I was going to wait till I do something grand with my life and tell the world how much Matilda Asante, former news editor JOYFM, influenced my drive on the journey to get there. However, things have changed, and I believe there’s no perfect time than now to tell Miss Asante how honored I am to have met her.
Prior to getting a job as a broadcast journalist in the Joy newsroom, I heard this woman delivering the news in her own unique way. She was firm but not rude, smart but not a- know-it-all and above all, she sounded dignified on air. As a girl growing up in a city where it was a taboo for women to ask questions, especially in the bold, incisive manner that Matilda grilled most of the people she interviewed, she made a riveting mark on my consciousness.
I knew there was no way I was going to follow the career path my father had chosen for me. So in July 2006, fresh out of University and brimming with excitement, I walked into JOYFM as an intern. Matilda was away on one of those training seminars abroad when I arrived, and as is done to new employees everywhere, I was treated with mild neglect for the first few months. I was sent on assignments which made no sense to me, wrote stories I hated and met people I’d gleefully smack for stupidity.
But all that was to change when Matilda arrived. A good judge of character, she noticed my rage right away and set out to pass on her excellent set of skills for the job to me. It was at lunch at Marquis Tante Marie where an intimidated me sat across her and got grilled lightly on everything from my deviation from clinical psychology to my new found love – journalism. I remember my fears fizzling out as the afternoon wore on and I listened to her talk about how to get on and survive in the newsroom and as a young female journalist in a male-dominated environment.
After that open conversation, life in the newsroom had a whole new feel. I was assigned to stories I could apply my strengths. I do remember those after-work reading and voice sessions. I had low timbre and sounded somewhat like a mouse on air and Matilda wasn’t having it. And that began Tilly’s unwitting influence on all things Nana Ama, especially my sense of professionalism.
I had seen and met other journalists, women, and men and very few had Miss Asante’s attitude to the job. Whiles some of the men I met on assignments haggled with conference organizers over “soli,” the women were casual about the job. But Matilda was different. She was dedicated, dignified and resolute. Being a female boss made no difference to her. She didn’t miss work with flimsy excuses about a bad hair day or how the floods at the area where she stayed had kept her in. And it was an annual flood affair at Gbawe where she lived. But during those periods of floods, she waded through the waters, reported live on the situation in her neighborhood and came into work. She just was professional with her job. She came in early, worked hard and made sure everyone did too. She would not let you off the hook till you give her the story she sent you out for. She was demanding and sometimes uncompromising, but if you pleased her, she’d harp your praises to the team and anyone who cared to listen.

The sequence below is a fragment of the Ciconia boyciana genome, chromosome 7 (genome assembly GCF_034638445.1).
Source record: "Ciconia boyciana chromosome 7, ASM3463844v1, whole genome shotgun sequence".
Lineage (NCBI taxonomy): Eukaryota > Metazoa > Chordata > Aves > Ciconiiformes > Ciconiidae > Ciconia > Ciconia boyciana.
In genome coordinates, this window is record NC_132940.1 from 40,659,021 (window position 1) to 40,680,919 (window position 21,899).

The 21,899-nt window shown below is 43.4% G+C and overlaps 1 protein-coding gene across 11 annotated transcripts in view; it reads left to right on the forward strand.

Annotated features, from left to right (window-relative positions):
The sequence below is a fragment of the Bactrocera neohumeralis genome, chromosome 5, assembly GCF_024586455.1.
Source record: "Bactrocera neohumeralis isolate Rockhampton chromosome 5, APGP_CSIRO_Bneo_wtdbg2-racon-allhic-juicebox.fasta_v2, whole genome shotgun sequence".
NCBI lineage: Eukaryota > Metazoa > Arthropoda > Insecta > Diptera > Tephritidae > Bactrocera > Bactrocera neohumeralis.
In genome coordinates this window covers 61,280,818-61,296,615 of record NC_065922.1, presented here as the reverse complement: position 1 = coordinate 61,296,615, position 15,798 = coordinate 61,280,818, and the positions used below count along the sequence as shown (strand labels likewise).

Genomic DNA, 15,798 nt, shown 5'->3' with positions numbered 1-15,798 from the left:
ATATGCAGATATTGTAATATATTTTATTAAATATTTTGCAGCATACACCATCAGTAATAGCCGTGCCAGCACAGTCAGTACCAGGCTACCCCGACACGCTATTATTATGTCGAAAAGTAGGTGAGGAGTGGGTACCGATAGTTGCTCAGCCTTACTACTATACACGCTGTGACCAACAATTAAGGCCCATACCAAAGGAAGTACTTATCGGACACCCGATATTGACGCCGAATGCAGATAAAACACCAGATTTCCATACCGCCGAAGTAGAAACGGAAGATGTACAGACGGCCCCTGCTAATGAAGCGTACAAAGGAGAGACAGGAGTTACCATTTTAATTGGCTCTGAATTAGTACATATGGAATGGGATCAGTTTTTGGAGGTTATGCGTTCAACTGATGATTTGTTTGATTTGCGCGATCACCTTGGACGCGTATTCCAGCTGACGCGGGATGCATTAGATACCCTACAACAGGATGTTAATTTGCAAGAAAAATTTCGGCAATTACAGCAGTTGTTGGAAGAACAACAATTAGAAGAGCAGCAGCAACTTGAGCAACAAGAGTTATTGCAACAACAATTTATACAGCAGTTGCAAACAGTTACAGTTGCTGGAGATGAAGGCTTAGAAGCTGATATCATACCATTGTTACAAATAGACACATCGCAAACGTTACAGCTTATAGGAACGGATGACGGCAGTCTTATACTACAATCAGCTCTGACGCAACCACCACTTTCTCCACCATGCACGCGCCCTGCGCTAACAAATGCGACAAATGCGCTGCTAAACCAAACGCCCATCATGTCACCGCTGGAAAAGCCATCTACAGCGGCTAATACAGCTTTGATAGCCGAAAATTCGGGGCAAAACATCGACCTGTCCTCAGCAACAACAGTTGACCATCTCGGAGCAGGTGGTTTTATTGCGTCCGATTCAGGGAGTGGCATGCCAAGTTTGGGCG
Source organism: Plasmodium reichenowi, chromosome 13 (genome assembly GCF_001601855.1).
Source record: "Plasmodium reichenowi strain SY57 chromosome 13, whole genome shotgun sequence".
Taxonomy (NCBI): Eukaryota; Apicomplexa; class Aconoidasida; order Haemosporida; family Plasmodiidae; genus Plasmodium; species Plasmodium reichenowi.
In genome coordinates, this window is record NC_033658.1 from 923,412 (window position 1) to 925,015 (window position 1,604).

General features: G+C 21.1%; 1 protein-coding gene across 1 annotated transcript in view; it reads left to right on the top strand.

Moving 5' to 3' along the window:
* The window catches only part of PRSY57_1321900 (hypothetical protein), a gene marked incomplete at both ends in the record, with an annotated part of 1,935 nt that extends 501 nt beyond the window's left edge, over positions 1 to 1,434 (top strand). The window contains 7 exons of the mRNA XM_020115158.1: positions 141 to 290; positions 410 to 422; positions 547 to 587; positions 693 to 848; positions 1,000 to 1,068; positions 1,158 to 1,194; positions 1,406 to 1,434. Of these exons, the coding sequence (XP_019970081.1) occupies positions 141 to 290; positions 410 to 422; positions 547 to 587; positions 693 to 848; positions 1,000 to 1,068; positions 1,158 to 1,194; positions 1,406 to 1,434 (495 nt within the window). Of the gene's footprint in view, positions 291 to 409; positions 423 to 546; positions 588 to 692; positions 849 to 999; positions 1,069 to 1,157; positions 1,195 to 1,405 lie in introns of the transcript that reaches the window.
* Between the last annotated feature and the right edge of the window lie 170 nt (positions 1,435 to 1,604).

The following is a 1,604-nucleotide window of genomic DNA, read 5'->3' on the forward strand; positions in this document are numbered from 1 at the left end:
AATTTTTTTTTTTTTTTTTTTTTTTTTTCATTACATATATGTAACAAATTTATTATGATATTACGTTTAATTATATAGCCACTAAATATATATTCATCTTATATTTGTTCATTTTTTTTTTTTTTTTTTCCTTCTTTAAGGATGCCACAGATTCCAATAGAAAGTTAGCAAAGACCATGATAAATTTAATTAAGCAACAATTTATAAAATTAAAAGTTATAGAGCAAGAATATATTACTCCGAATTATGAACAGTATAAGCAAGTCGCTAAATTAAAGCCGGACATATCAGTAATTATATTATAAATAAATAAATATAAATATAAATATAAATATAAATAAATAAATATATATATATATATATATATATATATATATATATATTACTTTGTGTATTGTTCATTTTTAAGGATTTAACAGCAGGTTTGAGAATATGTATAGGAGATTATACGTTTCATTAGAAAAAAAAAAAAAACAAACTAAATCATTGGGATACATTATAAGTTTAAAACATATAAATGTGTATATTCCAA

I remember been assigned to do a story on fifty great Ghanaians alive or dead, thanks to Wereko- Brobbey’s brilliant idea of inviting nominations to award fifty great Ghanaians for the fiftieth anniversary. I went out, spoke to a couple who all believed Kwame Nkrumah deserved it all – all fifty medals. I went back to the office to tell Tilly that everyone I spoke to mentioned Kwame Nkrumah and that I may have to use just that. She sent me back to talk to kids and the hawkers at Circle to nominate people. Grudgingly I went, came back and wrote the story with nominations that baffled even me. When we sat down later for her to edit the story, she looked at it and back at me and said, “Good thing I pushed you, this is one of your best pieces yet.”
It wasn’t all honky-dory working with Miss Asante. I did cross her a few times, and she dealt with me the same way as she did everyone else. Sometimes her criticism stung more than a bee, but it was from her that I learned only my acts were criticized and not my person. Because after each of those reproach sessions, she drew you back in and explained why you deserved to be told off or pushed in the manner she did. I have since not taken anyone’s criticism personal. Miss Asante had again unwittingly taught me, it is never personal.
And for the two or so years I worked as a broadcast journalist, every day with Matilda in the newsroom was a lesson worth learning. She was our boss and not our friend. Yet she took time off to be friend a when one needed one. And in my case, with all the tearful boy troubles and secret crushes, she was more than a friend.
I can never end this piece without talking about her sharp dress sense. Matilda never came to work over or underdressed. She was always appropriately attired, a rarity in the age of scantily-clad journalists.
Matilda Asante-Asiedu is warm and assured woman who has not only raised the bar of professionalism but also served as an example of what can be achieved with devotion, courage, and perseverance. I do credit my folks for raising a confident, assertive woman, but I’m grateful for the opportunity to pick up a few useful tips from Matilda. There are a few remarkable women like her around. She’s worth celebrating.